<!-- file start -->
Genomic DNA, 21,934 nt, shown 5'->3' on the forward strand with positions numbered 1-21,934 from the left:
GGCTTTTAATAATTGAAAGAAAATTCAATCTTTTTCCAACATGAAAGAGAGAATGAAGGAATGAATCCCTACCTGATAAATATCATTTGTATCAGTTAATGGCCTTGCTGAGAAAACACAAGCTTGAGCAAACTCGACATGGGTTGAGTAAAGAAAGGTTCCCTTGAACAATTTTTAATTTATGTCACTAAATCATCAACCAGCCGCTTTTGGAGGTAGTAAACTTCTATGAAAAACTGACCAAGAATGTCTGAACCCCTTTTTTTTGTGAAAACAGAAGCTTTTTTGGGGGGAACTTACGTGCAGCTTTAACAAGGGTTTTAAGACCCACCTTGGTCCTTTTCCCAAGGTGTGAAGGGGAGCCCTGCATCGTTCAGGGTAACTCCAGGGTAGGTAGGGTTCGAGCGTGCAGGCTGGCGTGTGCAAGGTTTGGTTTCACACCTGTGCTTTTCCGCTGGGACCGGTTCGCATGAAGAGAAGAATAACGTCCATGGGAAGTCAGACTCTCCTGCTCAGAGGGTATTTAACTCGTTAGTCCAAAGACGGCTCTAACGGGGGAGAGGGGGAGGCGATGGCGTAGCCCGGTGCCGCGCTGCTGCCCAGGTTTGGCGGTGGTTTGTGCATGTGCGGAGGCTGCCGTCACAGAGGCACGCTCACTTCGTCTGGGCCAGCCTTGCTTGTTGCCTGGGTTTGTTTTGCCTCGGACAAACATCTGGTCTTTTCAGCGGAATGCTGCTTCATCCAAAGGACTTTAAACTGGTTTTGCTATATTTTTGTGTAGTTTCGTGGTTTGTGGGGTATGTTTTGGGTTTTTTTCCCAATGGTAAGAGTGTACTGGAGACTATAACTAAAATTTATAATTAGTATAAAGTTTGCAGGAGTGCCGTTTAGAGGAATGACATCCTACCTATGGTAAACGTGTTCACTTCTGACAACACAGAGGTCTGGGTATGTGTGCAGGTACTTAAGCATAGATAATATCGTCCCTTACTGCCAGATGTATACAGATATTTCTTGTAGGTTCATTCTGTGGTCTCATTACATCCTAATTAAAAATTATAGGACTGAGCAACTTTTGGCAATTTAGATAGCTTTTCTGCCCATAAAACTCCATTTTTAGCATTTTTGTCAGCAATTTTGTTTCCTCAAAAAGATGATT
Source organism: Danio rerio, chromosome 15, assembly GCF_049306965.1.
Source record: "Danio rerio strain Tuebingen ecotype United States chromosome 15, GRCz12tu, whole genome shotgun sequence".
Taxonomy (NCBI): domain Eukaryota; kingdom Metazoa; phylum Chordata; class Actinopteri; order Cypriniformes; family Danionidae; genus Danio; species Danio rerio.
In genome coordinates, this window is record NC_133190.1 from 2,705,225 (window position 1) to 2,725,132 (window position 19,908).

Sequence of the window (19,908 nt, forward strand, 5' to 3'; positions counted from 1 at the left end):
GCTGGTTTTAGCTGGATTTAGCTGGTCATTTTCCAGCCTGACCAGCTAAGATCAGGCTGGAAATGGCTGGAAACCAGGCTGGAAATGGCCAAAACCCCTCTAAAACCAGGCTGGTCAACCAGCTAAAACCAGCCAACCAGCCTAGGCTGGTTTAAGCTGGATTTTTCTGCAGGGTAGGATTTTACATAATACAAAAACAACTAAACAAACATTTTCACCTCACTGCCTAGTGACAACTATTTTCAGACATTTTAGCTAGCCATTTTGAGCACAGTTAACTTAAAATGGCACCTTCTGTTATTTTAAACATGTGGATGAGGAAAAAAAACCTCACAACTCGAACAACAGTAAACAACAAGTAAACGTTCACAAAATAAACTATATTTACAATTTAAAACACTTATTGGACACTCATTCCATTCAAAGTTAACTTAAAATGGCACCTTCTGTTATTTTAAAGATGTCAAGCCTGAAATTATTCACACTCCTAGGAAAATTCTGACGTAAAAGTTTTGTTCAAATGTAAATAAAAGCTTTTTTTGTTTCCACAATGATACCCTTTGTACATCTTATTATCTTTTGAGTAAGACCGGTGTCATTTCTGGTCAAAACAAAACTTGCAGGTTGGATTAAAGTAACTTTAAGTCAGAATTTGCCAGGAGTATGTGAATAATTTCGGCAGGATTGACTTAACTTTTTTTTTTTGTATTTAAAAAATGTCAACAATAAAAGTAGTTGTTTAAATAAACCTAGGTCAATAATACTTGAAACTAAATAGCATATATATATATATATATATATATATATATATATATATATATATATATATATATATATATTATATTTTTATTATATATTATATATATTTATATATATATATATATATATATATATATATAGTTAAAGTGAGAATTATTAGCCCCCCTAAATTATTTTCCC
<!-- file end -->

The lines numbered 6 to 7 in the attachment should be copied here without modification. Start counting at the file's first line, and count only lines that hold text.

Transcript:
In genome coordinates, this window is record NC_133190.1 from 2,705,225 (window position 1) to 2,725,132 (window position 19,908).

Sequence of the window (19,908 nt, forward strand, 5' to 3'; positions counted from 1 at the left end):